The Standard Model of particle physics has been extremely successful in predicting a vast variety of phenomena – so successful, that it is easy to forget that some of its predictions have not yet been verified. A very important one, related intimately to electroweak symmetry breaking, is that the gauge bosons (γ, W and Z) can interact with each other through quartic interactions.
ATLAS has measured properties of events likely to contain a Higgs boson, in order to get a better understanding of the frequency and manner in which they are produced. The study specifically examines the fiducial and differential cross sections for Higgs bosons that decay into two photons or into two Z bosons, using proton-proton collisions recorded by ATLAS in 2012.
ATLAS physicists have studied the “shadow” of the Higgs boson far above its mass peak in an analysis of the full sample of 8 TeV proton-proton collisions delivered by the LHC in 2012. The study involves Higgs boson decays into two Z bosons, which themselves decay into four charged leptons or two charged leptons plus two neutrinos. Among other interesting properties, it provides new insight into the lifetime, or natural width, of the Higgs boson.
The production of pairs of heavy bosons, such as two Z bosons, a Z and a W boson, or the more challenging pair of W bosons (WW), are processes that particle physicists are passionate about because they cover a rich spectrum of phenomena. The WW channel, in particular, represents a substantial experimental challenge. In the events considered for this measurement, each W boson decays into an electron or a muon plus a neutrino that remains undetected and is reconstructed through the presence of missing energy in the event.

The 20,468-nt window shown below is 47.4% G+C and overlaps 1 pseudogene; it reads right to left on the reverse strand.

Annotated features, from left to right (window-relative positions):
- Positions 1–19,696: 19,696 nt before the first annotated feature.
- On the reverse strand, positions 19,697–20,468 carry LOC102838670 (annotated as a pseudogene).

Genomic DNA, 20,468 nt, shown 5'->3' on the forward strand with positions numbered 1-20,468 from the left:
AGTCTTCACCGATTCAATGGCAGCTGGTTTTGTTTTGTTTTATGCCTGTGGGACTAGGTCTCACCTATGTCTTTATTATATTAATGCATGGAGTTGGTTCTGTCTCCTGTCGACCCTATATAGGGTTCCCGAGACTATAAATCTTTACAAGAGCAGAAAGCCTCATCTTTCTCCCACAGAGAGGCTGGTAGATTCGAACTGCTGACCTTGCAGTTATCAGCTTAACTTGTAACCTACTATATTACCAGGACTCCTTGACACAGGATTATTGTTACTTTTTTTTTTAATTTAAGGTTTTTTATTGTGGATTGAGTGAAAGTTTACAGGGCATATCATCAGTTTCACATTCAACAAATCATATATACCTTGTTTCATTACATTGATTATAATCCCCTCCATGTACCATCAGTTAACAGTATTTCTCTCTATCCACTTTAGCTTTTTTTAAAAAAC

From decades of discoveries made at particle colliders, we know that protons are composed of quarks bound together by gluons. We also know that there are six kinds of quarks, each one with its associated antiparticle. But are quarks fundamental? ATLAS searched for signs that quarks may have substructure in its most recent data, collected from the LHC’s proton-proton collisions in 2012.
Data from a special run of the LHC using dedicated beam optics at 7 TeV have been analysed to measure the total cross-section of proton-proton collisions in ATLAS. Using the Absolute Luminosity For ATLAS (ALFA), a Roman Pot sub-detector located 240 metres from the collision point, ATLAS has determined the cross-section with unprecedented precision to be σtot (pp → X) = 95.4 ± 1.4 millibarn.
The production of a W boson in association with “jets” of particles initiated by quarks or gluons (“W+jets” events) is an important signature to test quantum chromodynamics, the theory of strong interactions. A new measurement reported by ATLAS focuses on studying the properties of the jets in a large data sample of W+jets events.
ATLAS has observed a particle state of mass and decay properties consistent with expectations for an excited state of the Bc meson. The discovery follows analysis of the full 7 TeV and 8 TeV proton-proton collision data sets from the LHC’s first run.
Evidence for the production of a W or Z boson together with a top quark pair, referred to as tt̄W and tt̄Z processes, has been found in the ATLAS analysis of the 8 TeV data from the LHC’s first run.
The ATLAS Collaboration has analyzed its full Run 1 data sample of seven and eight TeV (tera electron Volts) proton-proton collisions delivered by the Large Hadron Collider (LHC), to produce an accurate measurement of the Higgs boson mass. The Higgs boson resonance appears as a narrow peak in the mass spectra of its decays to two photons or to four charged leptons, as shown in the two figures below.